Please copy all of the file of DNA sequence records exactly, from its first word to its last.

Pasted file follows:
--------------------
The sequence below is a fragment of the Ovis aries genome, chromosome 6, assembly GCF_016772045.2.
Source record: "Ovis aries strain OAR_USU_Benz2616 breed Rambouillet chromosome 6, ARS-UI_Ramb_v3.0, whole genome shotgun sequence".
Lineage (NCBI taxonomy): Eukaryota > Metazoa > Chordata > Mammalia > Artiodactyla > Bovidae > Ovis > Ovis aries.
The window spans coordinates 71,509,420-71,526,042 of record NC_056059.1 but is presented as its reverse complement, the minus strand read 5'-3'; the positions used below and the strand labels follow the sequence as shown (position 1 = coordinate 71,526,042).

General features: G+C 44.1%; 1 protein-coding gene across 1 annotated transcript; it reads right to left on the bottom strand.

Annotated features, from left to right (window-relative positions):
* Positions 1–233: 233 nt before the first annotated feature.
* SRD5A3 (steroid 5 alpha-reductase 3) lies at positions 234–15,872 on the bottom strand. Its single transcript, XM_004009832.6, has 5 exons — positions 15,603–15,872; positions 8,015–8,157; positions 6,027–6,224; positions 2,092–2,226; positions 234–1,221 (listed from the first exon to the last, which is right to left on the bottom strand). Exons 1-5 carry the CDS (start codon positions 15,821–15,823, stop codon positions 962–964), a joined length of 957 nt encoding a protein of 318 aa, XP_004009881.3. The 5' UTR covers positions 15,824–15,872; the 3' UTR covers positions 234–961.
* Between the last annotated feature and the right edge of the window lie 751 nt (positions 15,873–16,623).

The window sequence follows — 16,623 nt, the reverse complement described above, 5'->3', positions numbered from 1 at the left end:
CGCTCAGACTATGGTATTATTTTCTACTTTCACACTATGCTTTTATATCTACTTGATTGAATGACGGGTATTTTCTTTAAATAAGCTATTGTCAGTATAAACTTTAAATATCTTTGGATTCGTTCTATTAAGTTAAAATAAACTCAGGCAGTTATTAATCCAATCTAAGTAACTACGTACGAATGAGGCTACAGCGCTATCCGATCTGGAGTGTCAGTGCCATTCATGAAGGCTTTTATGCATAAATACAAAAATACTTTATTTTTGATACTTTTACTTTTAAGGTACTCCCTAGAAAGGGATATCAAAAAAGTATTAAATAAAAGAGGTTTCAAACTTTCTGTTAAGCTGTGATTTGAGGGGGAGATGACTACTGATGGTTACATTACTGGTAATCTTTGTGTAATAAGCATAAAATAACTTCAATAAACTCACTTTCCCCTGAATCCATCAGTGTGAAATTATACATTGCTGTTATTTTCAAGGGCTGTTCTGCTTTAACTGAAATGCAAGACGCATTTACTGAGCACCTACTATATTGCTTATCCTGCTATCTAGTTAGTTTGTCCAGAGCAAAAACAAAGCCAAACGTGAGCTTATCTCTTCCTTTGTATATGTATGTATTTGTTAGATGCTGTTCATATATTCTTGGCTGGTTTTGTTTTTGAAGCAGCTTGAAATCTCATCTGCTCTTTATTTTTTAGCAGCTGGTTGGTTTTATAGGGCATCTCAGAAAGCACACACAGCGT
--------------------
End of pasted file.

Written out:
The sequence below is a fragment of the Ovis aries genome, chromosome 6, assembly GCF_016772045.2.
Source record: "Ovis aries strain OAR_USU_Benz2616 breed Rambouillet chromosome 6, ARS-UI_Ramb_v3.0, whole genome shotgun sequence".
Lineage (NCBI taxonomy): Eukaryota > Metazoa > Chordata > Mammalia > Artiodactyla > Bovidae > Ovis > Ovis aries.
The window spans coordinates 71,509,420-71,526,042 of record NC_056059.1 but is presented as its reverse complement, the minus strand read 5'-3'; the positions used below and the strand labels follow the sequence as shown (position 1 = coordinate 71,526,042).

General features: G+C 44.1%; 1 protein-coding gene across 1 annotated transcript; it reads right to left on the bottom strand.

Annotated features, from left to right (window-relative positions):
* Positions 1–233: 233 nt before the first annotated feature.
* SRD5A3 (steroid 5 alpha-reductase 3) lies at positions 234–15,872 on the bottom strand. Its single transcript, XM_004009832.6, has 5 exons — positions 15,603–15,872; positions 8,015–8,157; positions 6,027–6,224; positions 2,092–2,226; positions 234–1,221 (listed from the first exon to the last, which is right to left on the bottom strand). Exons 1-5 carry the CDS (start codon positions 15,821–15,823, stop codon positions 962–964), a joined length of 957 nt encoding a protein of 318 aa, XP_004009881.3. The 5' UTR covers positions 15,824–15,872; the 3' UTR covers positions 234–961.
* Between the last annotated feature and the right edge of the window lie 751 nt (positions 15,873–16,623).

The window sequence follows — 16,623 nt, the reverse complement described above, 5'->3', positions numbered from 1 at the left end:
CGCTCAGACTATGGTATTATTTTCTACTTTCACACTATGCTTTTATATCTACTTGATTGAATGACGGGTATTTTCTTTAAATAAGCTATTGTCAGTATAAACTTTAAATATCTTTGGATTCGTTCTATTAAGTTAAAATAAACTCAGGCAGTTATTAATCCAATCTAAGTAACTACGTACGAATGAGGCTACAGCGCTATCCGATCTGGAGTGTCAGTGCCATTCATGAAGGCTTTTATGCATAAATACAAAAATACTTTATTTTTGATACTTTTACTTTTAAGGTACTCCCTAGAAAGGGATATCAAAAAAGTATTAAATAAAAGAGGTTTCAAACTTTCTGTTAAGCTGTGATTTGAGGGGGAGATGACTACTGATGGTTACATTACTGGTAATCTTTGTGTAATAAGCATAAAATAACTTCAATAAACTCACTTTCCCCTGAATCCATCAGTGTGAAATTATACATTGCTGTTATTTTCAAGGGCTGTTCTGCTTTAACTGAAATGCAAGACGCATTTACTGAGCACCTACTATATTGCTTATCCTGCTATCTAGTTAGTTTGTCCAGAGCAAAAACAAAGCCAAACGTGAGCTTATCTCTTCCTTTGTATATGTATGTATTTGTTAGATGCTGTTCATATATTCTTGGCTGGTTTTGTTTTTGAAGCAGCTTGAAATCTCATCTGCTCTTTATTTTTTAGCAGCTGGTTGGTTTTATAGGGCATCTCAGAAAGCACACACAGCGT